It would be conjecture, to a degree, as to why so few firms have engaged but I would wager it is a combination of ignorance and/or fear. If it were otherwise why are there not more people from main-stream firms on Twitter or producing material on a blog?

I will be coming back to this theme again (and possibly again) but firms need to move social media up the agenda so that practically every meeting starts off with a discussion about how a social media model can leverage the firm’s brand, creative intellectual capital and collateral that the firm continues to churn out.

Still stuck? Well here are a few ideas to get you started on this road:

1. Work out what material you are already producing that could be cross-pollinated into a social media presence.

1A. Get a share button installed on every page of your website.

2. Work out who your ambassadors are for the development of social media and empower them to leverage their ideas.

3. If you must, make sure that you have a common sense social media policy in place but don’t just write it in isolation to your social media ambassadors. Get their take on it. Does it suck or fly? If it is too prescriptive then it is likely to be self-defeating as people will simply give up if it looks like too much hassle and the post or Tweet has to go through too many pairs of eyes before it gets sign off.

4. Put some numbers together. It it can’t be measured it won’t exist for long. Don’t though start obsessing about Re-Tweets and Likes but try to look initially at things like the sentiment of the comments and after that you need to think how you might give away content to earn greater attention. Although you may still need some persuading that it is not another pipe to shove your sales message down if you must use it exclusively in that way then for goodness sake spend some time thinking about the content and material. If it doesn’t have **star** quality then you are going to fade out of mind fairly quickly as people decide to unplug you from their stream.

5. Make sure that you get people involved who are passionate about their subject area. Even if they are quite difficult to engage with, in my experience it is far easier to get something that has depth and meaning from someone who is writing from the heart and not the head message which is bound up with how many words do I have to write.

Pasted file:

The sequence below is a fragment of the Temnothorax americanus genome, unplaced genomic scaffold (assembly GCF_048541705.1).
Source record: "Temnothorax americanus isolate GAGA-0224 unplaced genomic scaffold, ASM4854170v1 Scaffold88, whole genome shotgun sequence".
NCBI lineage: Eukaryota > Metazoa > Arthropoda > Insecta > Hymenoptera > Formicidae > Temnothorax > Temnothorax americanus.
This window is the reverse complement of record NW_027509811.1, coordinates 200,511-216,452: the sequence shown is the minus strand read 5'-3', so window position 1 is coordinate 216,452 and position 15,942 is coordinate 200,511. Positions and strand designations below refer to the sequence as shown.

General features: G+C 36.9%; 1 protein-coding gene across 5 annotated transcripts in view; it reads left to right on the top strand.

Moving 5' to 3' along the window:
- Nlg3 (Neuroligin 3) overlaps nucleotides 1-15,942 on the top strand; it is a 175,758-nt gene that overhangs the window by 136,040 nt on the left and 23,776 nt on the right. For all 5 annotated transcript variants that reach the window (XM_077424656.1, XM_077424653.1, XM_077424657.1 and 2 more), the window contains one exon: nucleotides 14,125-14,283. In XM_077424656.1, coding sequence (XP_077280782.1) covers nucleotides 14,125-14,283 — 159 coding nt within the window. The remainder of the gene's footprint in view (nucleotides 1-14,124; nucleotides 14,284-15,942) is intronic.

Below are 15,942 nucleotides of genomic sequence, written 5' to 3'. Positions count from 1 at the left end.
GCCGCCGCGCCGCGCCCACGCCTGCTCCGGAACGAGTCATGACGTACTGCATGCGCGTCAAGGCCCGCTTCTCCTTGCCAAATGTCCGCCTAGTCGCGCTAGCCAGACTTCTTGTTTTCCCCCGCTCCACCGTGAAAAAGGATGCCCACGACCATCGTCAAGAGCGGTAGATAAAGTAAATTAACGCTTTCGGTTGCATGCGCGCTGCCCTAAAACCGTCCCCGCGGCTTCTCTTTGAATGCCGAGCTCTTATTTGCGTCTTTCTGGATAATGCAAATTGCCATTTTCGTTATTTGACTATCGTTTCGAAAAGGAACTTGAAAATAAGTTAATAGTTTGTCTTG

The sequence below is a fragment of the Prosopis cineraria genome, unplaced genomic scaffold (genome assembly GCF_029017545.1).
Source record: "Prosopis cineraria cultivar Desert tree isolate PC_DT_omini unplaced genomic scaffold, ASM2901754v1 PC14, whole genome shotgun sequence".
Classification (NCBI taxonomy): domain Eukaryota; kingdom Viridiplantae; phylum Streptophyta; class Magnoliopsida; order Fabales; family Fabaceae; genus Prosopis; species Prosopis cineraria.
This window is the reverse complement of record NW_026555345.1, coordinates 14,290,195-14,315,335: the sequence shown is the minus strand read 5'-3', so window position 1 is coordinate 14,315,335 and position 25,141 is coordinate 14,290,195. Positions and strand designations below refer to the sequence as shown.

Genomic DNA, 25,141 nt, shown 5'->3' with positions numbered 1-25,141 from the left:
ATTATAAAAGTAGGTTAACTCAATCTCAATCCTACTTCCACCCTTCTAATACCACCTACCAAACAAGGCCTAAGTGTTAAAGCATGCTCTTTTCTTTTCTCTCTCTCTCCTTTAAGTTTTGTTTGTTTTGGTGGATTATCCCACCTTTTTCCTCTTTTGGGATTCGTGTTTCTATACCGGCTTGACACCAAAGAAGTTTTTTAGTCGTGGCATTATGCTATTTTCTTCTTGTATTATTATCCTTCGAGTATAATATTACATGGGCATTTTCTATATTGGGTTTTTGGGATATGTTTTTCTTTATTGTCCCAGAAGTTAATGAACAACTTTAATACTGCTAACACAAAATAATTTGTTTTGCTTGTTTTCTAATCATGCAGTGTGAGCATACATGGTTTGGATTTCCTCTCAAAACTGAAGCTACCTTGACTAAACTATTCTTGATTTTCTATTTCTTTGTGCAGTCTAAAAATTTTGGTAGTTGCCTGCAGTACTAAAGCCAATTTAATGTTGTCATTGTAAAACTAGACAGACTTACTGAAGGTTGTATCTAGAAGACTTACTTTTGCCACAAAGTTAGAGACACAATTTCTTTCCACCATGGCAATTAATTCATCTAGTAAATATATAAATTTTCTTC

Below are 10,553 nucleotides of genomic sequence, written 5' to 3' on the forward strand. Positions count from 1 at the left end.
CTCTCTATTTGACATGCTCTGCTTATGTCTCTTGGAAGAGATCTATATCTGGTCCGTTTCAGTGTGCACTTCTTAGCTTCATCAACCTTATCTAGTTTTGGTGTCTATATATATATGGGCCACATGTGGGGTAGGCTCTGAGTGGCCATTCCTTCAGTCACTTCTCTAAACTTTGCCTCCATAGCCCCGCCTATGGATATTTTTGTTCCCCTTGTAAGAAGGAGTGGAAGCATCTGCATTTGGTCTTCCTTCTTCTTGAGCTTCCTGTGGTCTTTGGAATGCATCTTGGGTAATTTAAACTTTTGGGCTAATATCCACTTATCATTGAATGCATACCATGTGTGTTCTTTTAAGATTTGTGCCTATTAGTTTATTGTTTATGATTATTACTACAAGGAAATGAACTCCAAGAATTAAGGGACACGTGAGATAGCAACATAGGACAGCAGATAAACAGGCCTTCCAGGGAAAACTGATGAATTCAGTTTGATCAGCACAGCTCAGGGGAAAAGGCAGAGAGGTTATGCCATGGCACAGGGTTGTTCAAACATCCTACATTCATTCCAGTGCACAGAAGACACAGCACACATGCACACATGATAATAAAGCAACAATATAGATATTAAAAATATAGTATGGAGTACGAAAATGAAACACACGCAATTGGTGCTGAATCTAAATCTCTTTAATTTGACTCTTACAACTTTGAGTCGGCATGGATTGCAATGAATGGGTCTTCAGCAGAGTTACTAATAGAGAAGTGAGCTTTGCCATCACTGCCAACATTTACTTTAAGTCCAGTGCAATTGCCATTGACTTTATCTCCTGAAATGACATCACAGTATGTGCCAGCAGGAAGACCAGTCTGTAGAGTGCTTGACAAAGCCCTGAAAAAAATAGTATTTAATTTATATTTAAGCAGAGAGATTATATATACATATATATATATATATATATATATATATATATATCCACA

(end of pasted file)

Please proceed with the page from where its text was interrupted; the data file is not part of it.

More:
6. Make sure like exercise that you do it regularly. No stop, start either. If you feel that you are going to struggle on this point then think carefully about the people you have invited into your social media tent.

7. Start reading outside of your chosen legal area. Be interesting and think about the issues that your clients are facing. As a for instance, let’s say you practice employment law. Do you think the client will be interested in reading the latest case report? No. What they want is some analysis about their sector or better still their business and what they could be doing to make it more efficient, avoid trouble in the future and militate against getting a large legal bill.

8. Get comfortable with share and like buttons and pointing your clients in the direction of these buttons. If you think it would be helpful to explain the use and or need to your clients don’t think that that gives you a cop out to not bother. Your clients may be in a similar position to you but with a gentle education exercise the likelihood is that they will get it and who knows they may just start passing the information on which is one of the reasons for entering this space.

9. Don’t put this off to another day. If the moment grabs you or more likely has already grabbed you then for heaven’s sake do something now.

In conclusion, you will have many pressing issues to attend to in 2011 and in many respects social media may seem like a distraction but don’t simply focus from your standpoint and remember that more and more clients will expect to engage and more particularly find their lawyer on line and social media is the perfect way to increase your chances of being found. Even if it may be difficult to predict the ROI, that is no reason to leave alone and you should be laying out your 10 point plan for social media if you have not already done so.

Contact me

For more on developing profitable business, innovating in professional practice and implementing social media, subscribe to the RSS Feed of my Blog. Follow me on Twitter at @0neLife, or @Ju_Summerhayes connect to me on LinkedIn or friend me on Facebook. If I can help you or your practice, check out my coaching and consulting firm via LinkedIn, email me on or call me on 075888 15384.